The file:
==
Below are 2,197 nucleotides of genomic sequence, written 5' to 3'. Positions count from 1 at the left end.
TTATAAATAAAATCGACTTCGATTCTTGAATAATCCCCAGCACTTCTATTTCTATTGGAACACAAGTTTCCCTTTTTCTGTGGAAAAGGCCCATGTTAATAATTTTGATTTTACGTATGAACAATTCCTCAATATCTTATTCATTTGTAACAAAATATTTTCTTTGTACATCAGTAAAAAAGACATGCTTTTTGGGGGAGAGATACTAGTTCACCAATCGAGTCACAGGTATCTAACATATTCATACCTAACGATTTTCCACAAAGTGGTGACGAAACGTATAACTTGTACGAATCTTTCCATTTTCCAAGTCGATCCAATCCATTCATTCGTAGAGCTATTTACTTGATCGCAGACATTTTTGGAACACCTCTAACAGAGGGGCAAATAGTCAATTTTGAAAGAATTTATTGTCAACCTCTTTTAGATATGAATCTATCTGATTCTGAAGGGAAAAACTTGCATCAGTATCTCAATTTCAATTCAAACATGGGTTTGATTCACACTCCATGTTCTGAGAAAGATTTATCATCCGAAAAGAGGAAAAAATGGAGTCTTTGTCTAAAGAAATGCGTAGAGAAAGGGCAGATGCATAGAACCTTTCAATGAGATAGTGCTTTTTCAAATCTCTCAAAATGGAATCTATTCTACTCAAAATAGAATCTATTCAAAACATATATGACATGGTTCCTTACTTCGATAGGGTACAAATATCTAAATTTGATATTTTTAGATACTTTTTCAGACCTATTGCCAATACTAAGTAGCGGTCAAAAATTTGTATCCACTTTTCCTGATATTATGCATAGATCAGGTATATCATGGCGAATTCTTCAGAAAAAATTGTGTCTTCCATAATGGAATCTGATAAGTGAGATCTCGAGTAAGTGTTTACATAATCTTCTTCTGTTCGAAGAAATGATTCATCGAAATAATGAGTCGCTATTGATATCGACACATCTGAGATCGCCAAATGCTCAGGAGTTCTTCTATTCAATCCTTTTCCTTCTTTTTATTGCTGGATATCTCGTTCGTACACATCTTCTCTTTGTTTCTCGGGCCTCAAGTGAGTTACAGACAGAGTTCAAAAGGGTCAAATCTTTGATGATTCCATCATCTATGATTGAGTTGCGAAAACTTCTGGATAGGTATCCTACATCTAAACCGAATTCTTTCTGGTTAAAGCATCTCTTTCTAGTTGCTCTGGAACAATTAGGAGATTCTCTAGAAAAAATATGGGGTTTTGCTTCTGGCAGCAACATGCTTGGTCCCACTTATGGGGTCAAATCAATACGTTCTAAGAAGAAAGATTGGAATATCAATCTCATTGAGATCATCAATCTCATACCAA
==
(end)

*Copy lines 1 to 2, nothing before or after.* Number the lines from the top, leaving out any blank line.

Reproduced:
Below are 2,197 nucleotides of genomic sequence, written 5' to 3'. Positions count from 1 at the left end.
TTATAAATAAAATCGACTTCGATTCTTGAATAATCCCCAGCACTTCTATTTCTATTGGAACACAAGTTTCCCTTTTTCTGTGGAAAAGGCCCATGTTAATAATTTTGATTTTACGTATGAACAATTCCTCAATATCTTATTCATTTGTAACAAAATATTTTCTTTGTACATCAGTAAAAAAGACATGCTTTTTGGGGGAGAGATACTAGTTCACCAATCGAGTCACAGGTATCTAACATATTCATACCTAACGATTTTCCACAAAGTGGTGACGAAACGTATAACTTGTACGAATCTTTCCATTTTCCAAGTCGATCCAATCCATTCATTCGTAGAGCTATTTACTTGATCGCAGACATTTTTGGAACACCTCTAACAGAGGGGCAAATAGTCAATTTTGAAAGAATTTATTGTCAACCTCTTTTAGATATGAATCTATCTGATTCTGAAGGGAAAAACTTGCATCAGTATCTCAATTTCAATTCAAACATGGGTTTGATTCACACTCCATGTTCTGAGAAAGATTTATCATCCGAAAAGAGGAAAAAATGGAGTCTTTGTCTAAAGAAATGCGTAGAGAAAGGGCAGATGCATAGAACCTTTCAATGAGATAGTGCTTTTTCAAATCTCTCAAAATGGAATCTATTCTACTCAAAATAGAATCTATTCAAAACATATATGACATGGTTCCTTACTTCGATAGGGTACAAATATCTAAATTTGATATTTTTAGATACTTTTTCAGACCTATTGCCAATACTAAGTAGCGGTCAAAAATTTGTATCCACTTTTCCTGATATTATGCATAGATCAGGTATATCATGGCGAATTCTTCAGAAAAAATTGTGTCTTCCATAATGGAATCTGATAAGTGAGATCTCGAGTAAGTGTTTACATAATCTTCTTCTGTTCGAAGAAATGATTCATCGAAATAATGAGTCGCTATTGATATCGACACATCTGAGATCGCCAAATGCTCAGGAGTTCTTCTATTCAATCCTTTTCCTTCTTTTTATTGCTGGATATCTCGTTCGTACACATCTTCTCTTTGTTTCTCGGGCCTCAAGTGAGTTACAGACAGAGTTCAAAAGGGTCAAATCTTTGATGATTCCATCATCTATGATTGAGTTGCGAAAACTTCTGGATAGGTATCCTACATCTAAACCGAATTCTTTCTGGTTAAAGCATCTCTTTCTAGTTGCTCTGGAACAATTAGGAGATTCTCTAGAAAAAATATGGGGTTTTGCTTCTGGCAGCAACATGCTTGGTCCCACTTATGGGGTCAAATCAATACGTTCTAAGAAGAAAGATTGGAATATCAATCTCATTGAGATCATCAATCTCATACCAA